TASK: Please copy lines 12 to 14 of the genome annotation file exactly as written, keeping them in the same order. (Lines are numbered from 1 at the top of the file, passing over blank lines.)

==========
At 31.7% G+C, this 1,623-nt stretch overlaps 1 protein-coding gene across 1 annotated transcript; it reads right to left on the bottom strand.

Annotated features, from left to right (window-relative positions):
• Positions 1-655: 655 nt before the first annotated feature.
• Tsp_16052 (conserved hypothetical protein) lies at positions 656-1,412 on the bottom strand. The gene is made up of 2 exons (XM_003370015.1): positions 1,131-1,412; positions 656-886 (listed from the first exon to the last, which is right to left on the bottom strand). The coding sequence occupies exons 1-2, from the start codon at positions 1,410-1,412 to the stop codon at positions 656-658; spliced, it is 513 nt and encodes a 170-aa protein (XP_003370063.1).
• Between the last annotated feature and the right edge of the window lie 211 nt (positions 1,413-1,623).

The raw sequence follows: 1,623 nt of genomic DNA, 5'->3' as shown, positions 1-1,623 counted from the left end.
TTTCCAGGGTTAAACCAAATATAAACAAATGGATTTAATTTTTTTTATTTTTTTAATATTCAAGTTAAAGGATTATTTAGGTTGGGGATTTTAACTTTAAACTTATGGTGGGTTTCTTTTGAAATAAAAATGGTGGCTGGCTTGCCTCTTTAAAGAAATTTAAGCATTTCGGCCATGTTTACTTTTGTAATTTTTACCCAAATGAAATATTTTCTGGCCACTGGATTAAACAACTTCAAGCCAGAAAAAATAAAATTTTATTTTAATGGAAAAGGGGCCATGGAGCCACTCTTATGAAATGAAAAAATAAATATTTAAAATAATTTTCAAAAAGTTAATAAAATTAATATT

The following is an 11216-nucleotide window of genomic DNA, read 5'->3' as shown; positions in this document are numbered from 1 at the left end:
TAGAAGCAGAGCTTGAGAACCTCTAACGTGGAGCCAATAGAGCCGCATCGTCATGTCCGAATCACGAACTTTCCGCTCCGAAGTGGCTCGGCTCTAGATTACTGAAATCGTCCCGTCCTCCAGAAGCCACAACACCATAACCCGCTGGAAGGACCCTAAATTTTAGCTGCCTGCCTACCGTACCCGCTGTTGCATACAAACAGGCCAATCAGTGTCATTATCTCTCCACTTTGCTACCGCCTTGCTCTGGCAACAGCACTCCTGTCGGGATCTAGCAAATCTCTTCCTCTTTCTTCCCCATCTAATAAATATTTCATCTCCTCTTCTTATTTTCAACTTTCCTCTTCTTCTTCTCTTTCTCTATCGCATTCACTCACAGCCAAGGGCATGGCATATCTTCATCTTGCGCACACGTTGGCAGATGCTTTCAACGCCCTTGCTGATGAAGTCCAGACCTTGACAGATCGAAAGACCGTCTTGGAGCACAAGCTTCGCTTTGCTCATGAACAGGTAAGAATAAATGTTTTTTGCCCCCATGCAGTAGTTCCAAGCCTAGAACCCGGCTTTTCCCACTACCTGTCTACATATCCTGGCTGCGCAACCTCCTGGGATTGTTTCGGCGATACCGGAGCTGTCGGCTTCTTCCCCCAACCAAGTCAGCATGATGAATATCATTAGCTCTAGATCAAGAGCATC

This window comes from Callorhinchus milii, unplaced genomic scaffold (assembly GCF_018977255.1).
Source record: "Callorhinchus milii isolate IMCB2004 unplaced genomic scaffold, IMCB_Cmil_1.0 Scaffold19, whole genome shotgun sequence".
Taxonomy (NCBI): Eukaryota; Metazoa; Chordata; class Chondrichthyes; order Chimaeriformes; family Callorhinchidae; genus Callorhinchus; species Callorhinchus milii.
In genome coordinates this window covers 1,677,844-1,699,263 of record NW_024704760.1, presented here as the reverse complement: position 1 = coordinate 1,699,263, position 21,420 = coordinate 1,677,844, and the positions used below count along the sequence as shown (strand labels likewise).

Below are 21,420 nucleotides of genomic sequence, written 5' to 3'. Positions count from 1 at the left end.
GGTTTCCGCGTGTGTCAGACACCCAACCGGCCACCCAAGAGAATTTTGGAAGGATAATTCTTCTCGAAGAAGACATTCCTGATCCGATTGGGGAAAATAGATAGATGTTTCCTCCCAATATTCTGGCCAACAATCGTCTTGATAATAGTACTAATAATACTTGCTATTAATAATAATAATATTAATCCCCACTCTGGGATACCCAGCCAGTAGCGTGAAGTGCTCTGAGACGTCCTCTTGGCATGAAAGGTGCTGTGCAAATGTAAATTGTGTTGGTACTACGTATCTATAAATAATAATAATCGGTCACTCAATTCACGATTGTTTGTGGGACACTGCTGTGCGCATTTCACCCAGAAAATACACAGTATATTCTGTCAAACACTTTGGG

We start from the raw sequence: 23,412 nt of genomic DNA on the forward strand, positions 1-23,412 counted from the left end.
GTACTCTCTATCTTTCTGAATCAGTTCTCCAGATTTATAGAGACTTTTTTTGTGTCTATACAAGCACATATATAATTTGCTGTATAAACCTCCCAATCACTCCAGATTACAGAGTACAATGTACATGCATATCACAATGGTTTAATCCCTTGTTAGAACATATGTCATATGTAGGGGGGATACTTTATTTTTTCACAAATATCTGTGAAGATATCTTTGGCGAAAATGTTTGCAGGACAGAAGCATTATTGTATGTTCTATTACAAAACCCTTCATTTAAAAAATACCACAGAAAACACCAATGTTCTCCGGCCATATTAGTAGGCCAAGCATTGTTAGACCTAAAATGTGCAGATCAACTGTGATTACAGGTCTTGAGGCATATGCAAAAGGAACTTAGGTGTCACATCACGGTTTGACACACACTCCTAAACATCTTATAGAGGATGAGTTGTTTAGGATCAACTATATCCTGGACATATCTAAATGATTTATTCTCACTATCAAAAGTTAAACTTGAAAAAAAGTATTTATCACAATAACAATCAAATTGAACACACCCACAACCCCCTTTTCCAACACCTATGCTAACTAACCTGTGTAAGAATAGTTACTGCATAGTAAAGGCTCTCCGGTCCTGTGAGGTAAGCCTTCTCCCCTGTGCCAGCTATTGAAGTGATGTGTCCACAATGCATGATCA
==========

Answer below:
Taxonomy (NCBI): Eukaryota; Metazoa; Chordata; class Chondrichthyes; order Chimaeriformes; family Callorhinchidae; genus Callorhinchus; species Callorhinchus milii.
In genome coordinates this window covers 1,677,844-1,699,263 of record NW_024704760.1, presented here as the reverse complement: position 1 = coordinate 1,699,263, position 21,420 = coordinate 1,677,844, and the positions used below count along the sequence as shown (strand labels likewise).

Below are 21,420 nucleotides of genomic sequence, written 5' to 3'. Positions count from 1 at the left end.